For all these reasons, I found the act of finally leaving Islam terribly difficult. I felt I was betraying someone or something. Not Allah, since I no longer believed in him by the time I made the break. Perhaps I felt most that I was betraying myself and my vow to remain Muslim. I was like a wife reluctant to break her solemn vows by leaving an unhappy marriage. I imagined that sticking with my faith against all obstacles might prove that I was sincere. Giving up would mean acknowledging that I’d been wrong, that I’d wasted my time in futile prayers and fasting. I’d put so much of myself into Islam; leaving would be an acknowledgement that it was all for naught. Moreover, I felt badly about turning my back on the Muslim friends I’d made, though we weren’t especially close. I would be betraying the most important thing in their lives, and that distressed me. I might even have felt a twinge of guilt about deserting the imam, though I had long since had my fill of his thoughtless treatment of me.
Leaving Islam may have been the hardest thing I ever did—yet I saw no other option if I sought to be intellectually honest with myself.
One other factor influenced my ultimate decision to forsake Islam for atheism. During the days when my internal struggle between faith and skepticism was near its height, I saw an announcement that Richard Dawkins would be giving a lecture not far from where I lived. I decided to go. Why not? It was free, and he might not come this way again. Perhaps I could even lend a surreal touch to the proceedings by showing up in my hijab, making the point that some Muslims are open-minded enough to want to hear “the opposition” for themselves! And that is just what I did—a most unusual move for me, given how timid I usually was about displaying outward signs of my Islam. I thought the incongruity was just too delicious to pass up.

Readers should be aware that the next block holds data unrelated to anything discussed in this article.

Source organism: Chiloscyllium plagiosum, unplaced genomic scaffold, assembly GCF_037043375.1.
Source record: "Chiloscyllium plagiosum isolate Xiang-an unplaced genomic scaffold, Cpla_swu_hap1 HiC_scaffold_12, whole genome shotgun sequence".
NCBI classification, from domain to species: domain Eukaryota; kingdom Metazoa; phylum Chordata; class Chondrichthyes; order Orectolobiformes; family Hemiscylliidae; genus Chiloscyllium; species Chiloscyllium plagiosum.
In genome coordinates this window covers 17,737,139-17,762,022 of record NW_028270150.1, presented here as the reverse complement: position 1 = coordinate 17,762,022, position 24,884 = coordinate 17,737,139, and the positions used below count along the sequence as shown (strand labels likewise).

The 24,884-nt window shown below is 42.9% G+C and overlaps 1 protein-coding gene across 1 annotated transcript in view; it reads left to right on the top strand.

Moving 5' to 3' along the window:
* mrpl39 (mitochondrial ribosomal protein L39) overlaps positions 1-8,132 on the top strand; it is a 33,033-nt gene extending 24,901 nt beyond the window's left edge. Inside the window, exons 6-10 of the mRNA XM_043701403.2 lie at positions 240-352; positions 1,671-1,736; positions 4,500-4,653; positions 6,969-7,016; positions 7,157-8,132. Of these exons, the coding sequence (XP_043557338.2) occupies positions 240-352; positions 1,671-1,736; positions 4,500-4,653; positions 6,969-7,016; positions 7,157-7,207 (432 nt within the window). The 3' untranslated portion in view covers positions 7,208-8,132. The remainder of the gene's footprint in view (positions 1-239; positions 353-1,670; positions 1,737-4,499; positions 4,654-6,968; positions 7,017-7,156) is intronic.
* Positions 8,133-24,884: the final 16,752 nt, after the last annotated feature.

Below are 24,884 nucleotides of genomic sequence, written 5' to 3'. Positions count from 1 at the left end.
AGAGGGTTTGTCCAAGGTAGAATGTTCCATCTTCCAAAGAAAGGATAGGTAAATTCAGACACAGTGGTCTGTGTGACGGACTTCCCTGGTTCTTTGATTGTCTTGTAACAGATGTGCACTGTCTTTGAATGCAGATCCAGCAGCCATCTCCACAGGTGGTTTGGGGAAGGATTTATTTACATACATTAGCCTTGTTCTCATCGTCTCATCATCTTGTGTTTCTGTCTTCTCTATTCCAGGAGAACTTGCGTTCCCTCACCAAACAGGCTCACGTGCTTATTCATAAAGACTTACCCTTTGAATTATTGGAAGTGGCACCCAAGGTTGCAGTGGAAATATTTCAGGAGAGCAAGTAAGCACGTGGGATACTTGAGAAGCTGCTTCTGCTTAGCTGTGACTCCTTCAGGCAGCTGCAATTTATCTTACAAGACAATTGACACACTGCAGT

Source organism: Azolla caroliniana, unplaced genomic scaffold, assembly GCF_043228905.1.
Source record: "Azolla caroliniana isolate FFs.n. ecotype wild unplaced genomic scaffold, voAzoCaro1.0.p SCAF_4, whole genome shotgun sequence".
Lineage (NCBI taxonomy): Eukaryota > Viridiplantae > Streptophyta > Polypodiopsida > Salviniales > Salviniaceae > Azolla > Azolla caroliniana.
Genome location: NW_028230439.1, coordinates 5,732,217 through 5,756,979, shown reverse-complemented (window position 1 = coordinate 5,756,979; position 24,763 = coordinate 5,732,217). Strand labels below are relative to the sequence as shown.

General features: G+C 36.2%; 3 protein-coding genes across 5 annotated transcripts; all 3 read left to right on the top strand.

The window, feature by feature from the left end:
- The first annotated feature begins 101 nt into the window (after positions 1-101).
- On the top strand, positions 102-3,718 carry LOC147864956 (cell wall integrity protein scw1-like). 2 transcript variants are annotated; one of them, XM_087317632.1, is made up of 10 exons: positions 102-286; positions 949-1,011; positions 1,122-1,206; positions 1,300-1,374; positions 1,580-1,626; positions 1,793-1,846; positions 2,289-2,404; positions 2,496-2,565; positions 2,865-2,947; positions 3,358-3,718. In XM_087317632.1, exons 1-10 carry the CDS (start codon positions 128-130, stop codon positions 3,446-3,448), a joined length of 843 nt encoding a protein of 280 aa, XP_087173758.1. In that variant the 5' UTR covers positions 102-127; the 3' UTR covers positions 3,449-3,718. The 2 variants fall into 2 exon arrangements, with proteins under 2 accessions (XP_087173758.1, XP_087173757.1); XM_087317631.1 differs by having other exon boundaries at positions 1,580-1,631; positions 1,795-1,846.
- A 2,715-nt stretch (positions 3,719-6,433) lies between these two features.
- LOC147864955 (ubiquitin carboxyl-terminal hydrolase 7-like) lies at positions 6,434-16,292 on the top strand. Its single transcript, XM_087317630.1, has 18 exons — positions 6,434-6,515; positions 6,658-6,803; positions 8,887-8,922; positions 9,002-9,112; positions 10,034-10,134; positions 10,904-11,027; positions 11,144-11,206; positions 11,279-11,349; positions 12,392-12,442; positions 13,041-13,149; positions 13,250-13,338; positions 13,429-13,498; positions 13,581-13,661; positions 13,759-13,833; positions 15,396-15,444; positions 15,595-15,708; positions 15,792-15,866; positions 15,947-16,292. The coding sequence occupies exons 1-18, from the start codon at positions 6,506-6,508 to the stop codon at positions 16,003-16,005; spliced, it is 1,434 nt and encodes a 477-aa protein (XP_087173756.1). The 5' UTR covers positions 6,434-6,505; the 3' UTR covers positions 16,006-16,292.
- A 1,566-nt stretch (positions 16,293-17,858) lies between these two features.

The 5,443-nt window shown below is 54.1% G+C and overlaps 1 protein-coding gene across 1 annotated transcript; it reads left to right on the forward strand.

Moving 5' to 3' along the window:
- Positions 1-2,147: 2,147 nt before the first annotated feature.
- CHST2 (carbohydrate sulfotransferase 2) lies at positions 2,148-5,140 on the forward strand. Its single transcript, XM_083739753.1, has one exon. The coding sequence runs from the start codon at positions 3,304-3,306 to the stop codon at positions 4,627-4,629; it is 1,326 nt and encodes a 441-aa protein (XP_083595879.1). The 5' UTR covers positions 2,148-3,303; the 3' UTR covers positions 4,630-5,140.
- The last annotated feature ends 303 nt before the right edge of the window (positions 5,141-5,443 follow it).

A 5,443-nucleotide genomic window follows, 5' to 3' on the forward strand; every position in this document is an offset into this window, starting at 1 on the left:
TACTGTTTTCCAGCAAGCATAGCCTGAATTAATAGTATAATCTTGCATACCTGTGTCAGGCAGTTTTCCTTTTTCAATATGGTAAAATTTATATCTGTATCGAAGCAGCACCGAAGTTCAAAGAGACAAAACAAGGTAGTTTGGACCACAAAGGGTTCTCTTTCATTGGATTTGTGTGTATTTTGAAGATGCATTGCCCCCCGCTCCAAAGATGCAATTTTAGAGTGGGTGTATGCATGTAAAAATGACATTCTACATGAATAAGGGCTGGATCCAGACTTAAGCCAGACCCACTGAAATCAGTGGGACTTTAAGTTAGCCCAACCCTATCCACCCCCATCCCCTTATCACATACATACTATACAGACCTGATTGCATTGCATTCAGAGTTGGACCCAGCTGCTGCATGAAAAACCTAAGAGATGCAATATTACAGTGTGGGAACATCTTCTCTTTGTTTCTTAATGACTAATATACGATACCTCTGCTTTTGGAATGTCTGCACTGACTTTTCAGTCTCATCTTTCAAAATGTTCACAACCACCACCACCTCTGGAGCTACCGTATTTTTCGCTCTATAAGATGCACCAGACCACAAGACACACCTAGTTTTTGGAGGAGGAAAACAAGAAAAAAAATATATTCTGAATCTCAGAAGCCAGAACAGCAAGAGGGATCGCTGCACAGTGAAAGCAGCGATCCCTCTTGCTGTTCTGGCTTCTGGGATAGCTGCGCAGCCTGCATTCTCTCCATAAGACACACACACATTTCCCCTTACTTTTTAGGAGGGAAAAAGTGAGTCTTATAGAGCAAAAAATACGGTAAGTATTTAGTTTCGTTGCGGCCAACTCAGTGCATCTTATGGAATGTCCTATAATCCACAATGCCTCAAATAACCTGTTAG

By its very strangeness, the notion helped me find the courage to carry it out. I attended the lecture in full hijab, and none of the atheists gathered there attacked me, insulted me, or (as far as I could tell) even noticed me. That was a small revelation in itself: the experience of discovering something about which I had no reason to fear.
The lecture was interesting enough, although in keeping with my observant demeanor I refrained from applauding or laughing. It just would not do for a devout Muslimah to join in laughter at the ridicule of religious practices! As the speech continued, I sensed that Dawkins might be more understanding and less dismissive than his reputation as the world’s most famous atheist suggested. By the time I left to go home, I had somehow conceived the idea of writing to him and sharing my own doubts. This was very much out of the ordinary for me; never before had I wanted to write to an author or any other well-known figure. Besides, I was a little nothing—what were the odds that a famous scientist would read what I had to say? Still, I had the feeling that he might be sympathetic to my plight, and I very much wanted to share my feelings about religion with somebody who might be able to understand, even a complete stranger. (Leave aside for the moment the evidence of my relationship with the imam that my intuitions regarding whom to trust were not to be relied on.)
But in the case of Dawkins, I was only writing a letter—well, an e-mail. I knew that he rea